Wed | Sep 28, 2022

Dear Doc | Not all breast problems caused by cancer

Published:Sunday | October 6, 2019 | 12:00 AM

Q Dear Doc, I am very concerned and need a second opinion. So I went to the doctor for what I thought was a very big problem, but I think he didn’t take me or my concern seriously enough. I had breast tenderness, very tender – and I felt lumps. I panicked and went to the doctor like everybody says you should. But all he did was ask me some questions and told me to re-examine them after two weeks and return if it is still there. I want a scan of my breasts to make sure everything is OK! Shouldn’t that have been done?! Where can I go to get a scan without a doctor.


A I know exactly what your concern is and I also understand why your doctor did what he did.

Breast problems, such as breast lumps, breast pain or tenderness, and even nipple discharge, nipple inversion, and changes to the skin of the breast are quite common in women of all ages, from adolescents to older women. While it is very frightening to discover a breast problem, most breast problems are not caused by breast cancer.

A lump is the breast problem associated with the most concern for patients, and the cause of much panic. You or your doctor may find a breast lump by examining your breast, but it is difficult to determine by examination alone if a lump is caused by breast cancer.

Although most breast lumps in women age 20 to 50 are not cancerous, all breast lumps should be evaluated by a healthcare provider to determine if further testing is needed.

This is because the best test for evaluating a breast lump depends, in part, upon your age, and your menstrual cycle.

If you are under 30 years of age and you find a lump, especially before your menstrual period, you may be advised to have a repeat breast examination after your period has ended.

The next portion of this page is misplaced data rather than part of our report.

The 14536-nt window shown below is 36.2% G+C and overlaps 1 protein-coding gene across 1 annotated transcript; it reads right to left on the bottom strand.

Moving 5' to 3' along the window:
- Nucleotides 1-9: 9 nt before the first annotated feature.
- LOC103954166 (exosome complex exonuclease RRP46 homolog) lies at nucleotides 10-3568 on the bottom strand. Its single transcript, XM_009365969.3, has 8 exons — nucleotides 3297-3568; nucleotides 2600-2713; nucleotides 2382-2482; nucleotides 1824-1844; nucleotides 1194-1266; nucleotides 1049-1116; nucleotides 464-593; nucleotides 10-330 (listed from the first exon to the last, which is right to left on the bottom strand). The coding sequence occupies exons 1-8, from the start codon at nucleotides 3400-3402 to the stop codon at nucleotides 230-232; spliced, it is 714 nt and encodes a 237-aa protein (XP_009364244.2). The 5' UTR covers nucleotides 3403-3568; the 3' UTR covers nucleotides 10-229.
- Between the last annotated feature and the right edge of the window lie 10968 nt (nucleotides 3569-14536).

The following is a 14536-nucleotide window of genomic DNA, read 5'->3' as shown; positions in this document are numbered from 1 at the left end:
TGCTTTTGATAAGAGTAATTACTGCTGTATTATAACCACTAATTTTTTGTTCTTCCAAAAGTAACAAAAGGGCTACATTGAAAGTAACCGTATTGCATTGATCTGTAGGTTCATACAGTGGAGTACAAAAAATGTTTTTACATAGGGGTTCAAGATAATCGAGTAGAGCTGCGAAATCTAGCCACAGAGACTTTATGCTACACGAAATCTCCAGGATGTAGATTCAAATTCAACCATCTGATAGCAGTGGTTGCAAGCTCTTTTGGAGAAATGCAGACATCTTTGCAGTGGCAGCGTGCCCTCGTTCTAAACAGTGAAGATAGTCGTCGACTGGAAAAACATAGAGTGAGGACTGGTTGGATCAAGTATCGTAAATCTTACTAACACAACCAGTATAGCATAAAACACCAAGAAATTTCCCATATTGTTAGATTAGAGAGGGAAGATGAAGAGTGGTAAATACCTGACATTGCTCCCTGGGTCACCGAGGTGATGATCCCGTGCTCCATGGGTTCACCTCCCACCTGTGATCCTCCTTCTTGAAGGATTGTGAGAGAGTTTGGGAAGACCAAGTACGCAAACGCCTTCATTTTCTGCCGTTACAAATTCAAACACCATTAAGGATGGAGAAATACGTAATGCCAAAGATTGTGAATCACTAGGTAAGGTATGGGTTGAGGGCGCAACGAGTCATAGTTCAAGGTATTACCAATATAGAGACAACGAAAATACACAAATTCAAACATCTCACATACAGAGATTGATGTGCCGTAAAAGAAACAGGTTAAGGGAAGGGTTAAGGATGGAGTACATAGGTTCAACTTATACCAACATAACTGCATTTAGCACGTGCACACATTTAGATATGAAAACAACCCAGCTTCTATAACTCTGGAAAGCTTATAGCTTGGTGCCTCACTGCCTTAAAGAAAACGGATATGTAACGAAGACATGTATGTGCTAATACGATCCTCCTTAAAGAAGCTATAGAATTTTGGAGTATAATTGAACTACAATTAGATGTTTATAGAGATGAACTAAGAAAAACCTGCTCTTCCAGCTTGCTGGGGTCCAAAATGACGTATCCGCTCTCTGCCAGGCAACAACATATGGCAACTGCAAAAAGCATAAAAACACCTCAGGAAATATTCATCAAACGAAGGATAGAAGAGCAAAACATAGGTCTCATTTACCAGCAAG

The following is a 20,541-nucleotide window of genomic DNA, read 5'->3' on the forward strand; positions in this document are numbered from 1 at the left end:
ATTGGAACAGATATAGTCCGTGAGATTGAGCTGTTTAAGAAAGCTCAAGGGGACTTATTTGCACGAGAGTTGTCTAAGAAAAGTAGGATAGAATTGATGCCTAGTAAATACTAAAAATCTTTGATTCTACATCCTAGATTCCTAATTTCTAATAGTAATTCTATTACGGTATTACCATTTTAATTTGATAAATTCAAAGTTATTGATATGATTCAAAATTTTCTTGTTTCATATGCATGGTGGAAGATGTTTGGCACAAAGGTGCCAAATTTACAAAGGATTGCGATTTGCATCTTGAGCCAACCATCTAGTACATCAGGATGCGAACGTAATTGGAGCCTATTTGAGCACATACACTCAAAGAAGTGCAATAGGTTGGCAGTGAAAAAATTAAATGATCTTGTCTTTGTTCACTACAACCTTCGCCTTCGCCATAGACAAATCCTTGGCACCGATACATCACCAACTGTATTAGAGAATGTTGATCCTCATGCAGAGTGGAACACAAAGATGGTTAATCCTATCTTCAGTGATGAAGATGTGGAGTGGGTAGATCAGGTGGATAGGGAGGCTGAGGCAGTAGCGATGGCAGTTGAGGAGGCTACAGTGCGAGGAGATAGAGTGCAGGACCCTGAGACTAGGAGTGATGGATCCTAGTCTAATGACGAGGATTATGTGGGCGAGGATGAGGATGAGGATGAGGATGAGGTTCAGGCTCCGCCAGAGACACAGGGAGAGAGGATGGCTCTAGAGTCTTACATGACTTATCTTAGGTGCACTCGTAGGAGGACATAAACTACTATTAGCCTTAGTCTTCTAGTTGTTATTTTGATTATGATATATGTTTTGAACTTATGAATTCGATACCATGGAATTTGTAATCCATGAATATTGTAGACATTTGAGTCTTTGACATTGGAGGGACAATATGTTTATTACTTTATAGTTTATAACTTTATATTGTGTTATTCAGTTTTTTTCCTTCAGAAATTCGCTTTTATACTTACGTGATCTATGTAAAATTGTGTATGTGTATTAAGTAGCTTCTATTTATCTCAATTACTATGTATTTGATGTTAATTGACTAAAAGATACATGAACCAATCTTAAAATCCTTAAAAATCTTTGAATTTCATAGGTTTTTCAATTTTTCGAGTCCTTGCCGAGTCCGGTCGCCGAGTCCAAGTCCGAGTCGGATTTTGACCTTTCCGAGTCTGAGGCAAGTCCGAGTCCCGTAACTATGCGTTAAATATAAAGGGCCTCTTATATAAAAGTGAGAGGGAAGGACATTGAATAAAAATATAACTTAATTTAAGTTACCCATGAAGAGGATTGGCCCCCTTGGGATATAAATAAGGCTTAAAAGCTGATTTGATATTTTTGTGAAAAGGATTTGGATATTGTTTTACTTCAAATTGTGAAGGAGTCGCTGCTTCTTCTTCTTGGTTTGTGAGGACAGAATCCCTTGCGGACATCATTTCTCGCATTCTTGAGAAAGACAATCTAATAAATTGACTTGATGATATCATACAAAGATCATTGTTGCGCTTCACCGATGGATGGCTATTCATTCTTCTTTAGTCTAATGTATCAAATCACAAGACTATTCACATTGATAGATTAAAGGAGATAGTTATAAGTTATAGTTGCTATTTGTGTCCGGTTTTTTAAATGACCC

The reason for this is that in this age group, breast lumps are often caused by hormonal changes and will resolve after your menstrual cycle.

If the lump does not go away when your period is over, you are likely to need further testing, starting with a breast ultrasound, which if abnormal. This may be followed up with what is called a needle aspiration biopsy, to determine whether the lump is fluid-filled or solid.

Mammograms are not usually performed in women under 30 years old.

If you are over the age of 30 and find a breast lump, you will need a diagnostic mammogram, and usually an ultrasound as well. If the lump appears suspicious on the mammogram and or the ultrasound, a breast biopsy is usually recommended.

So the questions you were asked by your doctor was likely to determine which category you were in, and determine what would be next for you.

Hormonal Changes

Regarding your breast pain and tenderness, again, the most common type of breast pain is caused by the hormones that control the menstrual period. These hormonal changes can cause pain in both breasts several days before the menstrual period begins. Because the pain can come and go with the menstrual cycle, it is called ‘cyclical’ breast pain. Cyclical breast pain is not usually caused by breast cancer or other serious breast problems.

Less commonly, a woman can have breast pain that does not come and go with the menstrual cycle and thus is called non-cyclical breast pain. This type of pain is not related to the menstrual cycle and may occur only in one breast or in a particular area of the breast. Non-cyclical breast pain is caused by breast cancer in only a very small percentage of women. It is more commonly caused by a problem outside the breast, such as a muscle strain, skin injury, spinal conditions, or problems in another organ system (e.g., heart burn).

If you believe your pain and tenderness may be due to your menstrual cycle, pain relief medicines, such as acetaminophen (Tylenol) or ibuprofen (Advil), can provide relief. Women with very severe breast pain are sometimes treated with prescription medicine.

You can also try wearing a well-fitted support or sports bra.

If you do find that your breast problems persist after your menses, you should return to your doctor within a few weeks, as he recommended. The re-evaluation may be all that is needed, and you can be set at ease. However, you may be referred for further testing or evaluation with a breast surgeon, depending on what is found.

If your re-evaluation shows no sign of a problem, but you remain concerned, talk to your doctor about your concern. Further testing and follow-up, over time, may be planned to ensure that your breast complaints are truly cyclical, or not; or referral to a specialist may be recommended.